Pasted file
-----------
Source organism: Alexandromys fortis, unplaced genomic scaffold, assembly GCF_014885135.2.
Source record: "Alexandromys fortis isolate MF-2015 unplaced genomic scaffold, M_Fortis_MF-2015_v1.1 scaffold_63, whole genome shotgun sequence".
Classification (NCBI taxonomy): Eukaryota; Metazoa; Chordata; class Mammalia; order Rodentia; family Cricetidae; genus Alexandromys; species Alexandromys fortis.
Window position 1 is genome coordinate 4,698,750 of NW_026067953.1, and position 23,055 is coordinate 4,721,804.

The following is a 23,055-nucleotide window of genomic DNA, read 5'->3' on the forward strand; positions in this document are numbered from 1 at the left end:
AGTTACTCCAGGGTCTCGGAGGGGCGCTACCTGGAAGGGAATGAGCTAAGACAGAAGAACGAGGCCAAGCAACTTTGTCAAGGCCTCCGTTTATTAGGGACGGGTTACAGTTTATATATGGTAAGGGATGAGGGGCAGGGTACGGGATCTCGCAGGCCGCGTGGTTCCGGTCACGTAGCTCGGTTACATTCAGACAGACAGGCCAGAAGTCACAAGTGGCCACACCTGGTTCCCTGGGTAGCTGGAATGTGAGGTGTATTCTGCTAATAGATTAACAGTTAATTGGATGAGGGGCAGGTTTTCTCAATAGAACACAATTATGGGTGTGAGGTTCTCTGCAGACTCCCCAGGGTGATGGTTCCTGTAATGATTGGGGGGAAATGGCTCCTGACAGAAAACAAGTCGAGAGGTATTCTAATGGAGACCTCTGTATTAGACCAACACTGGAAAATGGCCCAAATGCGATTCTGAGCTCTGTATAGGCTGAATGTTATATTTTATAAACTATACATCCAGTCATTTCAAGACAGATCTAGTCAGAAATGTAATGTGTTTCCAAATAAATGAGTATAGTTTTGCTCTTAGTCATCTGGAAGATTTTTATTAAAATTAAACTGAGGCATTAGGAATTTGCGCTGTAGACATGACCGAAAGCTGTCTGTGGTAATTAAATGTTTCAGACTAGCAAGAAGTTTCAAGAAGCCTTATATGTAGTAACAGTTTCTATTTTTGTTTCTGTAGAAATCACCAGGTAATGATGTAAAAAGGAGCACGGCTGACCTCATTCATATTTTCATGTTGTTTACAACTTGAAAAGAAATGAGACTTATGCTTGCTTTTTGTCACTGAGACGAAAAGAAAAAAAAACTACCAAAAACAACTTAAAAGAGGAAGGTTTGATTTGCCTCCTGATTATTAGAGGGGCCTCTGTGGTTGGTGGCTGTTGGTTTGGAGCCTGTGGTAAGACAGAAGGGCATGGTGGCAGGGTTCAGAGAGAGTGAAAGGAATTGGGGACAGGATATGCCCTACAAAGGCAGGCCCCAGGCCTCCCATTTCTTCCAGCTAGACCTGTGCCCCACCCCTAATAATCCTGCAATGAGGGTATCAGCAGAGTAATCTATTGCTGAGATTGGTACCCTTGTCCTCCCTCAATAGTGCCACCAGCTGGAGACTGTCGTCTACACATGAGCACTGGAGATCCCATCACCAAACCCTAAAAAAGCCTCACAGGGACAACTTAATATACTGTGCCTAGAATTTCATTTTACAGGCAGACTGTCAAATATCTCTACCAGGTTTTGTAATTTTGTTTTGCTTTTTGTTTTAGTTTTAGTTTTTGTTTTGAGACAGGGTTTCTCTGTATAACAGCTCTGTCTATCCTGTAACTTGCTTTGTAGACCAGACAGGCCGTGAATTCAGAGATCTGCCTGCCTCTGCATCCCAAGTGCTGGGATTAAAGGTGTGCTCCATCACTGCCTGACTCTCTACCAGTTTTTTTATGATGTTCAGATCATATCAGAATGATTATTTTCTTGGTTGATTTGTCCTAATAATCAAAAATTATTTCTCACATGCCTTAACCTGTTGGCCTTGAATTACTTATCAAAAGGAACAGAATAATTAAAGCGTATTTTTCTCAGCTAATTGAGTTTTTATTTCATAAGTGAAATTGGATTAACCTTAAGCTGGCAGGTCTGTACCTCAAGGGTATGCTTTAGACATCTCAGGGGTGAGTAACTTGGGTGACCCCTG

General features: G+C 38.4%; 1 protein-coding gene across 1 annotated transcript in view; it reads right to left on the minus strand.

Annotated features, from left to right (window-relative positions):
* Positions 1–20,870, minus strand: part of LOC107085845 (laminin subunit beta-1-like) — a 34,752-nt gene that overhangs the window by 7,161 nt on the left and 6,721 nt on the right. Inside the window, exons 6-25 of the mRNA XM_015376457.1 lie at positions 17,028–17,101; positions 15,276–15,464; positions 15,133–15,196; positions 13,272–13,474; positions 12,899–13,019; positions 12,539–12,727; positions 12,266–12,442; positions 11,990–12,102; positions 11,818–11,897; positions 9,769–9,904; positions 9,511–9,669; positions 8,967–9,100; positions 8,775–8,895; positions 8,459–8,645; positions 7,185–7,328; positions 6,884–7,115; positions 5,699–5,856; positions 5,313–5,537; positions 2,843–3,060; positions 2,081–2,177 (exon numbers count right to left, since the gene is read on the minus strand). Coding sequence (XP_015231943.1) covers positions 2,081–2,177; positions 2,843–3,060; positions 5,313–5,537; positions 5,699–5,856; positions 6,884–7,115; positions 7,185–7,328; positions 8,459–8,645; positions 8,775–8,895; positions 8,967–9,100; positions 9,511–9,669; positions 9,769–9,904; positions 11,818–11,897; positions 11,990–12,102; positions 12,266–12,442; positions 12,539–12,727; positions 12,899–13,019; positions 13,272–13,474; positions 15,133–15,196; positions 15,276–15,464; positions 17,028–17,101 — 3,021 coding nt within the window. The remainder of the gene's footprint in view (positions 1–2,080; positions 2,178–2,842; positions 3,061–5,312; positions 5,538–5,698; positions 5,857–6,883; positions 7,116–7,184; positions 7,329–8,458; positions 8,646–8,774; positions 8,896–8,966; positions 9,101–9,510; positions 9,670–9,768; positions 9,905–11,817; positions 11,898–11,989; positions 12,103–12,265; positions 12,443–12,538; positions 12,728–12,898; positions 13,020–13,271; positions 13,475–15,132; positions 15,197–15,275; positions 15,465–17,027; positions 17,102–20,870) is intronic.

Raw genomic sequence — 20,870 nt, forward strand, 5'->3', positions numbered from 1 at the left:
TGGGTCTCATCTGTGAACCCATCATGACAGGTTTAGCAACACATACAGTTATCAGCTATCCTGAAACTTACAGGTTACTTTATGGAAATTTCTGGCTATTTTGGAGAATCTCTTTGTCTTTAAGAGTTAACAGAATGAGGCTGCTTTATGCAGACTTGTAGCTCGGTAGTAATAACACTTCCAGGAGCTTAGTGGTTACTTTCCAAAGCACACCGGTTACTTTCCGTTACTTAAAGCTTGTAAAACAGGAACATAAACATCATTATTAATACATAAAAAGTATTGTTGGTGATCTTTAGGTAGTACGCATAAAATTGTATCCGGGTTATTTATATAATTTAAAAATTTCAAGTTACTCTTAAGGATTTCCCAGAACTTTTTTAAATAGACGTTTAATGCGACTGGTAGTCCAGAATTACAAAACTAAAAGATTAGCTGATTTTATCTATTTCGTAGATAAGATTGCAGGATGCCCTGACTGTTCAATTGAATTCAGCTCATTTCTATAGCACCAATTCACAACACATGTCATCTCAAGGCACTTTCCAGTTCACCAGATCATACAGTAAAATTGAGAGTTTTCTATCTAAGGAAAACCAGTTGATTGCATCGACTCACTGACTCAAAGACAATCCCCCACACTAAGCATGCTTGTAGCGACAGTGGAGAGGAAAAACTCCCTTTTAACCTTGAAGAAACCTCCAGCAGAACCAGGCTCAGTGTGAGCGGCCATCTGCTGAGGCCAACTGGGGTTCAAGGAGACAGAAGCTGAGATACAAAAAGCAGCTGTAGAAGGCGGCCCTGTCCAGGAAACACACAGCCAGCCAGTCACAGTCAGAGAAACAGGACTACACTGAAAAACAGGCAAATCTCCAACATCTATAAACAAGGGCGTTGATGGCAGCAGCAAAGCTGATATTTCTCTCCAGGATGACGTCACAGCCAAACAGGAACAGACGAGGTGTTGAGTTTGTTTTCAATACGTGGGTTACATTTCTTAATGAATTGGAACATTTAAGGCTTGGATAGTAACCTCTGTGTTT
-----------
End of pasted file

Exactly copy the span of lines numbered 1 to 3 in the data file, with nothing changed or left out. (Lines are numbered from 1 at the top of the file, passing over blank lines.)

Source organism: Alexandromys fortis, unplaced genomic scaffold, assembly GCF_014885135.2.
Source record: "Alexandromys fortis isolate MF-2015 unplaced genomic scaffold, M_Fortis_MF-2015_v1.1 scaffold_63, whole genome shotgun sequence".
Classification (NCBI taxonomy): Eukaryota; Metazoa; Chordata; class Mammalia; order Rodentia; family Cricetidae; genus Alexandromys; species Alexandromys fortis.